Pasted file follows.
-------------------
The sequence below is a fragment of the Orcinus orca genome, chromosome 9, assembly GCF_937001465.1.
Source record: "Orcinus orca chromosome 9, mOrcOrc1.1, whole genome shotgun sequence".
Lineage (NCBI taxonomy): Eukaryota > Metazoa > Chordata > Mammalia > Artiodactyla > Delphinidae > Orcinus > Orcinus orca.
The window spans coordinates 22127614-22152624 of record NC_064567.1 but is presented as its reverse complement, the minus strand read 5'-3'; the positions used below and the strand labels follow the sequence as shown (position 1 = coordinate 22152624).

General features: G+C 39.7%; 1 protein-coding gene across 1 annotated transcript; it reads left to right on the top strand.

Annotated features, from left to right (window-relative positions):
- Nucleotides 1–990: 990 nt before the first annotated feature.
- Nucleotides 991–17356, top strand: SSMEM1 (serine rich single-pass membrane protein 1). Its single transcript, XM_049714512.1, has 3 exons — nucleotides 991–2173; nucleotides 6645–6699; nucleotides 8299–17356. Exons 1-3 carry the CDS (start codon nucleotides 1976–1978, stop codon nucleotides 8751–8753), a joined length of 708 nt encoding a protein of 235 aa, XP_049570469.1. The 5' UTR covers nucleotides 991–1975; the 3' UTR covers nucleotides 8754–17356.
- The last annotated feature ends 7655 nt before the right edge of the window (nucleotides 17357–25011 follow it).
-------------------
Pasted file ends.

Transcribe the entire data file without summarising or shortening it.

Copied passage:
The sequence below is a fragment of the Orcinus orca genome, chromosome 9, assembly GCF_937001465.1.
Source record: "Orcinus orca chromosome 9, mOrcOrc1.1, whole genome shotgun sequence".
Lineage (NCBI taxonomy): Eukaryota > Metazoa > Chordata > Mammalia > Artiodactyla > Delphinidae > Orcinus > Orcinus orca.
The window spans coordinates 22127614-22152624 of record NC_064567.1 but is presented as its reverse complement, the minus strand read 5'-3'; the positions used below and the strand labels follow the sequence as shown (position 1 = coordinate 22152624).

General features: G+C 39.7%; 1 protein-coding gene across 1 annotated transcript; it reads left to right on the top strand.

Annotated features, from left to right (window-relative positions):
- Nucleotides 1–990: 990 nt before the first annotated feature.
- Nucleotides 991–17356, top strand: SSMEM1 (serine rich single-pass membrane protein 1). Its single transcript, XM_049714512.1, has 3 exons — nucleotides 991–2173; nucleotides 6645–6699; nucleotides 8299–17356. Exons 1-3 carry the CDS (start codon nucleotides 1976–1978, stop codon nucleotides 8751–8753), a joined length of 708 nt encoding a protein of 235 aa, XP_049570469.1. The 5' UTR covers nucleotides 991–1975; the 3' UTR covers nucleotides 8754–17356.
- The last annotated feature ends 7655 nt before the right edge of the window (nucleotides 17357–25011 follow it).